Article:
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Risks of Multiple Pregnancy

Risks of Multiple Pregnancy

Topic Overview

There are pregnancy problems that can be more likely with a multiple pregnancy.

Risks of multiple pregnancy may include:

  • Miscarriage of one or more babies (fetuses).
  • Gestational diabetes .
  • High blood pressure and preeclampsia .
  • Anemia .
  • Increased chance of cesarean delivery .
  • Increased chance of giving birth before 37 weeks (preterm birth), which poses greater risks of illness, disability, and death. For more information, see the topics Preterm Labor and Premature Infant.
  • Having a baby born with a birth defect that occurs when something is wrong with the genes or chromosomes. Certain genetic disorders may be more likely to occur in multiple pregnancies.

Multiple pregnancies conceived by the use of assisted reproductive technology (ART) may have a greater risk of certain pregnancy problems. Talk to your doctor about the risks related to your treatment.

Your chances of having a multiple pregnancy

In the general population, less than 3 out of 100 births involve twins, triplets, or more. 1 Your chances of conceiving a multiple pregnancy increase when you use fertility drugs and assisted reproductive technology (ART).

Currently, about 20 out of 100 multiple pregnancies occur naturally, while the other 80 out of 100 are the result of using fertility drugs or assisted reproductive technology. 2 The majority of these pregnancies are twins, but there are also more triplets (or more) than in the general population.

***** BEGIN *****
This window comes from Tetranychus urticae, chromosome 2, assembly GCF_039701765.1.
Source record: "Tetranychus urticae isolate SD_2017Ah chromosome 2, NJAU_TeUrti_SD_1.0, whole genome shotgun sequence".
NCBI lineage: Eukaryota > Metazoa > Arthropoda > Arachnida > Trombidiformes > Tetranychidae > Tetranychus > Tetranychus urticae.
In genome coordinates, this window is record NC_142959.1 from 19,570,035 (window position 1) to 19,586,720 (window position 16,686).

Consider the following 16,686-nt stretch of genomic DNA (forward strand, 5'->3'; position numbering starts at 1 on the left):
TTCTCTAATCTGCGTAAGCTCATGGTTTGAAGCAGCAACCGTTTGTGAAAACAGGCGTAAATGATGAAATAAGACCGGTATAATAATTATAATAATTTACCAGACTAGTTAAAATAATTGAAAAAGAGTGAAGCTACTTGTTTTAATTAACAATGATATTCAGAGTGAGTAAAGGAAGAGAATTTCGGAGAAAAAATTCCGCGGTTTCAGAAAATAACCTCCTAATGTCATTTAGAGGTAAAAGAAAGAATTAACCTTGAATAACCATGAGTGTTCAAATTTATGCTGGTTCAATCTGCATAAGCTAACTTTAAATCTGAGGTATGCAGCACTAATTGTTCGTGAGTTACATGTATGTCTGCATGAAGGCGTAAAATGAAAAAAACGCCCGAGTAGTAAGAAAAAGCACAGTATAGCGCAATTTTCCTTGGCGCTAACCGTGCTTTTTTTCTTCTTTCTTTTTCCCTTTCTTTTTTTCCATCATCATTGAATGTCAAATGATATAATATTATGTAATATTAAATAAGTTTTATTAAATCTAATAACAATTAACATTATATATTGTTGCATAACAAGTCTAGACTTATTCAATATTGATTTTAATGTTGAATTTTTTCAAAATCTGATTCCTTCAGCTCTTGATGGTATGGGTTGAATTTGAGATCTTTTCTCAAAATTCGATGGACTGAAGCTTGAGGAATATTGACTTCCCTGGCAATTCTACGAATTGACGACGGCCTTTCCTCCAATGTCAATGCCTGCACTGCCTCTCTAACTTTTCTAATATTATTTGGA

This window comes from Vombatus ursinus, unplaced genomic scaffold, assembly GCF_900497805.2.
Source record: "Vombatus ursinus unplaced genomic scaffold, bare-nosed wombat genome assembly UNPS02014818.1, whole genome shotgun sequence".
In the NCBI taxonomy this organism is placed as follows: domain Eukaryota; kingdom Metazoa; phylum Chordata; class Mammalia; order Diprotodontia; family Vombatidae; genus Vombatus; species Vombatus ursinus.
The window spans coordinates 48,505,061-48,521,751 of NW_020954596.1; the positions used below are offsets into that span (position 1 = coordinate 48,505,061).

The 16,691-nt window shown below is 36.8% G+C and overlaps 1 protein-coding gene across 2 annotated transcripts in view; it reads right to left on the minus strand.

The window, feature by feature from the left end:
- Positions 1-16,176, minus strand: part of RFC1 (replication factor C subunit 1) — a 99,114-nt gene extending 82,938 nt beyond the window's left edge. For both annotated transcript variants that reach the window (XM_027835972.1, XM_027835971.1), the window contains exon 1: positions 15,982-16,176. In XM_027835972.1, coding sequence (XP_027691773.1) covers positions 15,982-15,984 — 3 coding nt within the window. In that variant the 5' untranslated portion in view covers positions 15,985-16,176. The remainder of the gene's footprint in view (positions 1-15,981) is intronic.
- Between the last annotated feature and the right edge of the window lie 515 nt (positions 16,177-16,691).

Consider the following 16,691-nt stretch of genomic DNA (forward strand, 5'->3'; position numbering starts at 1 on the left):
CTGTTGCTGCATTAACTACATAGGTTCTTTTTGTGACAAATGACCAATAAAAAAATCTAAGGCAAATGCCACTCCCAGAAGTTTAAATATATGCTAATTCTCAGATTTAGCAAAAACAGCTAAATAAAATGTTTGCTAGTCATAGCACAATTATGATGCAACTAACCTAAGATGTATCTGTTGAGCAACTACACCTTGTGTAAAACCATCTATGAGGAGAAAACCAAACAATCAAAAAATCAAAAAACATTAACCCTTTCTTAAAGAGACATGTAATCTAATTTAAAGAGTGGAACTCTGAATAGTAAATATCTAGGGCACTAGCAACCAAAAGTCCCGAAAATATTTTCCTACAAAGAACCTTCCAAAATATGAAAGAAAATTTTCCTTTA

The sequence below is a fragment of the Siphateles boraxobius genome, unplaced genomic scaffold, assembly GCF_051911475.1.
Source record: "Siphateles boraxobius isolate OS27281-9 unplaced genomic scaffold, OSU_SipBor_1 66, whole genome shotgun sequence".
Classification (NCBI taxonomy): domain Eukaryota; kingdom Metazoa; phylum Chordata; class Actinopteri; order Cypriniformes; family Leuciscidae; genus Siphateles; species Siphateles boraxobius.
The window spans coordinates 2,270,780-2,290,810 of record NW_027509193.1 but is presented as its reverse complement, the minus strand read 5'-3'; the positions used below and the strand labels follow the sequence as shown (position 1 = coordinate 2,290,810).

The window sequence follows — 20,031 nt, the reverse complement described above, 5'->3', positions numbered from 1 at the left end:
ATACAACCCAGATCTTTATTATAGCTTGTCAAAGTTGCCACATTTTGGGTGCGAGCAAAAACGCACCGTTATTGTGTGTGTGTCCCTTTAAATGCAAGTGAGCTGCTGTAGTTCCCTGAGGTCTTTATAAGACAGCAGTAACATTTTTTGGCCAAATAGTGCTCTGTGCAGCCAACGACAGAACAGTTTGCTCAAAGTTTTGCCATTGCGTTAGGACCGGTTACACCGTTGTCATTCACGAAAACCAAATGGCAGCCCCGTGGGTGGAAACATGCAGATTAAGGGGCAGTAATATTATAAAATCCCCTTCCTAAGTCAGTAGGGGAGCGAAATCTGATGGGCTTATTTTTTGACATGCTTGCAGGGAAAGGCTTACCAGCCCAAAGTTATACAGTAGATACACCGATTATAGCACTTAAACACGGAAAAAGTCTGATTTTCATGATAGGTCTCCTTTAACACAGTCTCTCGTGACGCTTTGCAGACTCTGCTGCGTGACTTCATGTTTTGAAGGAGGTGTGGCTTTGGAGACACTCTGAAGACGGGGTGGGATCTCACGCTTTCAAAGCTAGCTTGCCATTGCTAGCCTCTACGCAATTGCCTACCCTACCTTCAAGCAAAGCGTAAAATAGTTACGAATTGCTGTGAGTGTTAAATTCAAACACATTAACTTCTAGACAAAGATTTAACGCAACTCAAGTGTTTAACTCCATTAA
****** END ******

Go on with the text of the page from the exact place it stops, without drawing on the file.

When assisted reproductive technology (ART), such as IVF, is used, the risk of conceiving a multiple pregnancy is directly related to the number of embryos transferred to a woman's uterus. Because of the risks of multiple pregnancy to the babies, experts recommend limiting the number of embryos transferred.

References

Citations

  1. American College of Obstetricians and Gynecologists (2004, reaffirmed 2009). Multiple gestation: Complicated twin, triplet, and high-order multifetal pregnancy. ACOG Practice Bulletin No. 56. Obstetrics and Gynecology, 104(4): 869–883.
  2. Aubuchon M, et al. (2012). Infertility and assisted reproductive technology. In JS Berek, ed., Berek and Novak's Gynecology, 15th ed., pp. 1133–1189. Philadelphia: Lippincott Williams and Wilkins.

Credits

By Healthwise Staff
Kathleen Romito, MD - Family Medicine
Femi Olatunbosun, MB, FRCSC - Obstetrics and Gynecology
Last Revised November 14, 2013

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